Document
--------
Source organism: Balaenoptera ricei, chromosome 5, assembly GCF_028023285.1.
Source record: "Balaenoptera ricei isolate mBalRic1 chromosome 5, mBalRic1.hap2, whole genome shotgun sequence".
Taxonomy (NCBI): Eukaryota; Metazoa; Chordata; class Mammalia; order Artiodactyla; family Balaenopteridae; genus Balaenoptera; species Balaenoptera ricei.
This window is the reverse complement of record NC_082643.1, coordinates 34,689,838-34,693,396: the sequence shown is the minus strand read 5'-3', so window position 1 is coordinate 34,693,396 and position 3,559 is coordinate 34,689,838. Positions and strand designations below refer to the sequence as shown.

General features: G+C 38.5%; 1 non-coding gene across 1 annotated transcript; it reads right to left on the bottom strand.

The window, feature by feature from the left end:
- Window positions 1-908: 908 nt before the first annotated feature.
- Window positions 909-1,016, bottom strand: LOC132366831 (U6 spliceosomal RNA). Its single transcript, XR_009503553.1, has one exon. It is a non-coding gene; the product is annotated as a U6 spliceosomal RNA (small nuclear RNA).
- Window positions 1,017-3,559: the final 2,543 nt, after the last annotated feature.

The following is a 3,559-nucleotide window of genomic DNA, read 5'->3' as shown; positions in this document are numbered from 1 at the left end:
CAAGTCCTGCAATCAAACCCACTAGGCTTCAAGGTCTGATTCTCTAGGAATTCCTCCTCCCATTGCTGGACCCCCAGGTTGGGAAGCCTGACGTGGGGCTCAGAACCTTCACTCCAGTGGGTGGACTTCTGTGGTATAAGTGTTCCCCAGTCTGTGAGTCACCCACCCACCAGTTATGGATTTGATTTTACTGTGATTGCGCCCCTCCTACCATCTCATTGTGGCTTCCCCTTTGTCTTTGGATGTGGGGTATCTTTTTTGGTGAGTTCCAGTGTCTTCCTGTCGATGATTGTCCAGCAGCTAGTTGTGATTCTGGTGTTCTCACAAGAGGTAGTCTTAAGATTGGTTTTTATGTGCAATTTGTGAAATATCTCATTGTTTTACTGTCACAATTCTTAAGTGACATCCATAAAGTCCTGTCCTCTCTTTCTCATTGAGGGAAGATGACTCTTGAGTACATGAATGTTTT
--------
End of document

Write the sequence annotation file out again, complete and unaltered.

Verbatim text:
Source organism: Balaenoptera ricei, chromosome 5, assembly GCF_028023285.1.
Source record: "Balaenoptera ricei isolate mBalRic1 chromosome 5, mBalRic1.hap2, whole genome shotgun sequence".
Taxonomy (NCBI): Eukaryota; Metazoa; Chordata; class Mammalia; order Artiodactyla; family Balaenopteridae; genus Balaenoptera; species Balaenoptera ricei.
This window is the reverse complement of record NC_082643.1, coordinates 34,689,838-34,693,396: the sequence shown is the minus strand read 5'-3', so window position 1 is coordinate 34,693,396 and position 3,559 is coordinate 34,689,838. Positions and strand designations below refer to the sequence as shown.

General features: G+C 38.5%; 1 non-coding gene across 1 annotated transcript; it reads right to left on the bottom strand.

The window, feature by feature from the left end:
- Window positions 1-908: 908 nt before the first annotated feature.
- Window positions 909-1,016, bottom strand: LOC132366831 (U6 spliceosomal RNA). Its single transcript, XR_009503553.1, has one exon. It is a non-coding gene; the product is annotated as a U6 spliceosomal RNA (small nuclear RNA).
- Window positions 1,017-3,559: the final 2,543 nt, after the last annotated feature.

The following is a 3,559-nucleotide window of genomic DNA, read 5'->3' as shown; positions in this document are numbered from 1 at the left end:
CAAGTCCTGCAATCAAACCCACTAGGCTTCAAGGTCTGATTCTCTAGGAATTCCTCCTCCCATTGCTGGACCCCCAGGTTGGGAAGCCTGACGTGGGGCTCAGAACCTTCACTCCAGTGGGTGGACTTCTGTGGTATAAGTGTTCCCCAGTCTGTGAGTCACCCACCCACCAGTTATGGATTTGATTTTACTGTGATTGCGCCCCTCCTACCATCTCATTGTGGCTTCCCCTTTGTCTTTGGATGTGGGGTATCTTTTTTGGTGAGTTCCAGTGTCTTCCTGTCGATGATTGTCCAGCAGCTAGTTGTGATTCTGGTGTTCTCACAAGAGGTAGTCTTAAGATTGGTTTTTATGTGCAATTTGTGAAATATCTCATTGTTTTACTGTCACAATTCTTAAGTGACATCCATAAAGTCCTGTCCTCTCTTTCTCATTGAGGGAAGATGACTCTTGAGTACATGAATGTTTT